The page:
The politics of public opinion, and censorship.

Don't worry these labels help us make sense of you
Don’t worry these labels help us make sense of you

You have the right to be classified. And if you don’t choose a classification, one will be provided.

Politics according to Wikipedia, which I love without excuse (wikipedia, not politics), “… is the study or practice of the distribution of power and resources within a given community (a usually hierarchically organized population) as well as the interrelationship(s) between communities.”

The landscape of ‘traditional’ politics is often defined by where people stand on different issues. These positions define the groups/communities/parties etc – hence liberals, conservatives, leftists etc. Once these groups are defined, they begin to solidify and refine their identity, often resulting in an ‘us’ and ‘them’ situation. In its most evolved state, persons within these groups find it unthinkable for persons to exist across the borders of group identities. Meaning you should never find yourself on the ‘them’ side opinion on any issue and then the ‘us’ side opinion on any other issue. And so, you are either down with the revolution or you are not.

I’ve noticed that when broad reaching issues pop up in the general public, there is a certain political evolution process that follows. Issues that are not necessarily political to begin with – such as basic human rights issues for instance. The following is my mind trying to put order to the process.

1. The issue interests a lot of people, there is a buzz in the public and the issue is on everyone’s radar.

2. There is some blatant thing about the issue that everyone can agree on, and so there is a solidarity in response.

3. We start to realize that the landscape is not so simple and homogeneous and there are differences within the response. However, movements prefer simplicity and the general public is too massive to process complexity on a large scale.

4. So the narratives are developed; the for arguments and the against arguments. The characters are sketched; the authority, the victims, the revolutionaries, the pacifists, the submissive etc. And for the sake of simplicity and a clear sense of purpose groups are formed and groups understand the outside world by grouping those who don’t fit in their group into other groups.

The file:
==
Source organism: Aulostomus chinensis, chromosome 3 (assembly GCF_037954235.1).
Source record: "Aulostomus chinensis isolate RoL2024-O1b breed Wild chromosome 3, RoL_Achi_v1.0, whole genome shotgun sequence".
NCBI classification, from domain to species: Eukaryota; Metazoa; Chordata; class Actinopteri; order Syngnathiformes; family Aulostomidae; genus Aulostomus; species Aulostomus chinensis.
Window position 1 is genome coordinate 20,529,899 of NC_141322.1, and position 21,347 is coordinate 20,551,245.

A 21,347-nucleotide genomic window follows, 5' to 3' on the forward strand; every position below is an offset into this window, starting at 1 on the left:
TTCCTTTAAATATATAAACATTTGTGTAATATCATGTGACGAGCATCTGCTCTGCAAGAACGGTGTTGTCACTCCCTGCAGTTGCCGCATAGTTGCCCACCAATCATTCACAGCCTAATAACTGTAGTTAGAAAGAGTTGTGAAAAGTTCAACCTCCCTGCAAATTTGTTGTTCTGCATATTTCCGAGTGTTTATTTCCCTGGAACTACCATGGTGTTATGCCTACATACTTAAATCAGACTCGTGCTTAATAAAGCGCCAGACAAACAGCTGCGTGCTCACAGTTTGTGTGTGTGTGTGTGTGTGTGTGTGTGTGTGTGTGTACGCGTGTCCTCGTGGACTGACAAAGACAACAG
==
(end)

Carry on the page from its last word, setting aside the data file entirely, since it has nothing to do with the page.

Actors perform a scene from William Shakespeare's Hamlet for members of the media during a photo call to present Hamlet at Shakespeare’s Globe theatre, London, Wednesday, April 23, 2014. Four centuries after his death, William Shakespeare is probably Britain's best-known export, his words and characters famous around the world. Shakespeare's Globe theater is setting out to test the Bard's maxim that "all the world's a stage" by taking "Hamlet" to every country on Earth world, more than 200 in all. (AP Photo/Lefteris Pitarakis)
On-Guard!! …  and make it dramatic please

5. Whatever you say can be used against you… and you will not exist across the boundaries of group identity. Not in the eyes of the general public in any case; and beauty is as they say in the eyes of the beholder. Or as Emenem put it. I am whatever you say I am.

6. Censorship is the result – People don’t discuss religion, race, sexuality, politics etc. Now we add to that list riots and police shootings. And this is not just for wanting not to be misunderstood, but for wanting to remain employed, or friends, or safe. To have an individual opinion is a dangerous thing.

Oh how nice it would be for it to be ok to be an individual with varying opinions on varying issues.

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One comment

  1. I could not agree with you more Inilek! This is brilliantly eloquent and precise – in my opinion. Here in the UK, the recent general election seems only to have reinforced people’s boundaries, prejudices and their motivation to simply ‘oppose’.

    Like

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